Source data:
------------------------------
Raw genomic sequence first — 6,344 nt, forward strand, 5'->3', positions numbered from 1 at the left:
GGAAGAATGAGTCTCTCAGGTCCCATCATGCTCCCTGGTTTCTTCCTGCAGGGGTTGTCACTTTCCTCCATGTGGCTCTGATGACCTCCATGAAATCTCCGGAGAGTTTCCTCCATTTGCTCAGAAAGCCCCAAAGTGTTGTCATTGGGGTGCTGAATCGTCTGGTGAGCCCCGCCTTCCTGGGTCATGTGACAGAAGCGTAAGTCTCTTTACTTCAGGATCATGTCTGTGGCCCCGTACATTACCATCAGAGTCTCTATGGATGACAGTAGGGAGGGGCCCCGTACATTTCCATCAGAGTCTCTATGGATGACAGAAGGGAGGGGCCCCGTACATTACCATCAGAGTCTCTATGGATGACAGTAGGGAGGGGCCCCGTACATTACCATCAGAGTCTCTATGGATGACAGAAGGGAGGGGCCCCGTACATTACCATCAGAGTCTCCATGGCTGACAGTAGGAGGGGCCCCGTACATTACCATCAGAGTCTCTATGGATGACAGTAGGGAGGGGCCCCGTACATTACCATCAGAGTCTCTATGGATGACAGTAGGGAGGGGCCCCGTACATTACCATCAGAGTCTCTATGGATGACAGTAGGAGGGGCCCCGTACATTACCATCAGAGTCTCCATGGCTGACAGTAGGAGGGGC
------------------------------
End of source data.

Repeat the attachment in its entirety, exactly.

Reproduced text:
Raw genomic sequence first — 6,344 nt, forward strand, 5'->3', positions numbered from 1 at the left:
GGAAGAATGAGTCTCTCAGGTCCCATCATGCTCCCTGGTTTCTTCCTGCAGGGGTTGTCACTTTCCTCCATGTGGCTCTGATGACCTCCATGAAATCTCCGGAGAGTTTCCTCCATTTGCTCAGAAAGCCCCAAAGTGTTGTCATTGGGGTGCTGAATCGTCTGGTGAGCCCCGCCTTCCTGGGTCATGTGACAGAAGCGTAAGTCTCTTTACTTCAGGATCATGTCTGTGGCCCCGTACATTACCATCAGAGTCTCTATGGATGACAGTAGGGAGGGGCCCCGTACATTTCCATCAGAGTCTCTATGGATGACAGAAGGGAGGGGCCCCGTACATTACCATCAGAGTCTCTATGGATGACAGTAGGGAGGGGCCCCGTACATTACCATCAGAGTCTCTATGGATGACAGAAGGGAGGGGCCCCGTACATTACCATCAGAGTCTCCATGGCTGACAGTAGGAGGGGCCCCGTACATTACCATCAGAGTCTCTATGGATGACAGTAGGGAGGGGCCCCGTACATTACCATCAGAGTCTCTATGGATGACAGTAGGGAGGGGCCCCGTACATTACCATCAGAGTCTCTATGGATGACAGTAGGAGGGGCCCCGTACATTACCATCAGAGTCTCCATGGCTGACAGTAGGAGGGGC